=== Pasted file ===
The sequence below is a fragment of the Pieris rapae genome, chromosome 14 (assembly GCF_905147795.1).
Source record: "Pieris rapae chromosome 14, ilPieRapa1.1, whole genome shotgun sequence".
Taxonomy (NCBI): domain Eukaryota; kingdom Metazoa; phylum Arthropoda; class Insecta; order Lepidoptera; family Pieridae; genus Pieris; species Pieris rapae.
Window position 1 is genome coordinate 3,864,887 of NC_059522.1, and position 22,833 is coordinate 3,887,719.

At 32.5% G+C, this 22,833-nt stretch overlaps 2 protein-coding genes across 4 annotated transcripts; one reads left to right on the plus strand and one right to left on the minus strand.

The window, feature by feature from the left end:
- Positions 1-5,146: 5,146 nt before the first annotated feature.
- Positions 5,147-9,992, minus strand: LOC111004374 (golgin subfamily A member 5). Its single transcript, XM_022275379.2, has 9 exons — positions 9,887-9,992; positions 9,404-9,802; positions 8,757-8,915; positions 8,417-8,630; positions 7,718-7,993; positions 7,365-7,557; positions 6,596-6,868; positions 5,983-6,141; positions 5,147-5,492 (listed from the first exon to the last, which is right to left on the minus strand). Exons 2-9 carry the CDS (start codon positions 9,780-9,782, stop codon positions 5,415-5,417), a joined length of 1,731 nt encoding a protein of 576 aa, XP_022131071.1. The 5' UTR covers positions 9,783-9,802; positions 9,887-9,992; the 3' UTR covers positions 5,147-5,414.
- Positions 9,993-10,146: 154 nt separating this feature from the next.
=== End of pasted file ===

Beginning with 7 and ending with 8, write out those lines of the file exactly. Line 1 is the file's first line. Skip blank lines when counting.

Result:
- Positions 1-5,146: 5,146 nt before the first annotated feature.
- Positions 5,147-9,992, minus strand: LOC111004374 (golgin subfamily A member 5). Its single transcript, XM_022275379.2, has 9 exons — positions 9,887-9,992; positions 9,404-9,802; positions 8,757-8,915; positions 8,417-8,630; positions 7,718-7,993; positions 7,365-7,557; positions 6,596-6,868; positions 5,983-6,141; positions 5,147-5,492 (listed from the first exon to the last, which is right to left on the minus strand). Exons 2-9 carry the CDS (start codon positions 9,780-9,782, stop codon positions 5,415-5,417), a joined length of 1,731 nt encoding a protein of 576 aa, XP_022131071.1. The 5' UTR covers positions 9,783-9,802; positions 9,887-9,992; the 3' UTR covers positions 5,147-5,414.